Monday, April 8, 2013

Fairwell, Iron Lady

I saw it first on Facebook: The sad news that Margaret Thatcher departed Earth this morning.

I had not written a eulogy in advance, and will not do her legacy the injustice of hurriedly throwing one together just to publish it with today's date. I will, however, share that one of my first thoughts this morning was this: Now all three are in Heaven.

I am speaking about the three giants who emerged on the world stage in 1979-1980, and proceeded to join forces to slay the Soviet dragon that was then well on its way to chasing freedom from the globe. Those giants were Thatcher, Ronald Reagan, and Pope John Paul II. Seldom has such a triumvirate stepped forward at such a perfect time. Each of the three was unyielding on principle and unblinking when looking into the eye of evil. They complemented one another in pursuit of a shared objective whose attainment was critical to the welfare of humanity.

I shudder to think of what might have happened to the world without them. And I shudder to think of what might still happen if we forget the lessons of their leadership and vision.

I feel blessed that I was coming of age - and paying attention - at the exact point in time when they were acting in the spotlight of history's stage. It allowed me to witness their example and learn from it.

Today I will honor The Iron Lady's memory by offering up her own words. Here are some of my favorite Margaret Thatcher quotes:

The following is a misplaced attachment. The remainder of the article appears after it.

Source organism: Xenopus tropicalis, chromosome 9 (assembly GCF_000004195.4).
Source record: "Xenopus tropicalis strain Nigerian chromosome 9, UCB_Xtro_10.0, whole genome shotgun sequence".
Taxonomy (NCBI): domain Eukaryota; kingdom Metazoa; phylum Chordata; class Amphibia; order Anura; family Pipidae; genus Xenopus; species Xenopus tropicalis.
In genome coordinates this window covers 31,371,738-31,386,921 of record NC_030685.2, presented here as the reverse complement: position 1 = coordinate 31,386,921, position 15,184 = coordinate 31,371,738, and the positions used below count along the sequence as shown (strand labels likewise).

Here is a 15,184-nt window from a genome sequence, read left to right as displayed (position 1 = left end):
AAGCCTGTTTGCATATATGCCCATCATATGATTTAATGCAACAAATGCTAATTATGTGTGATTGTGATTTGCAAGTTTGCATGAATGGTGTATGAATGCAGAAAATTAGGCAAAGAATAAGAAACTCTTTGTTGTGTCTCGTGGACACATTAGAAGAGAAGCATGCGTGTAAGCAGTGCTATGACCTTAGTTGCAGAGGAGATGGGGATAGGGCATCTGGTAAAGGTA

Do you know that one of the great problems of our age is that we are governed by people who care more about feelings than they do about thoughts and ideas?

Don't follow the crowd. Let the crowd follow you.

Being powerful is like being a lady. If you have to tell people you are, you aren't.

The problem with socialism is that you eventually run out of other people's money.

I always cheer up immensely if an attack is particularly wounding, because I think, well, if they attack one personally, it means they have not a single political argument left.

Consensus: The process of abandoning all beliefs, principles, values, and policies in search of something in which no one believes, but to which no one objects...What great cause would have been fought and won under the banner: I stand for consensus?

If you set out to be liked, you will accomplish nothing.

Of course it's the same old story. Truth usually is the same old story.

Being democratic is not enough. A majority can not turn what is wrong into right. In order to be considered truly free, countries must also have a deep love of liberty and an abiding respect for the rule of law.

I am extraordinarily patient provided I get my way in the end.

I think we've been through a period where too many people have been given to understand that if they have a problem, it's the government's job to cope with it...They're casting their problem on society. And, you know, there is no such thing as society. There are individual men and women, and there are families. And no government can do anything except through people...

Europe was created by history. America was created by philosophy.

1 comment:

Fred Alton said...

What a great post, John. I think Thatcher was a very strong leader and always felt a kindred spirit with the exception that I did not understand the Faulkland Islands skirmish. Of course Reagan was one of the greatest leaders we ever had. Sorry. I was unfamiliar with the Pope you mentioned but having read many of your blogs I'm sure that he would have to have been a strong leader as well.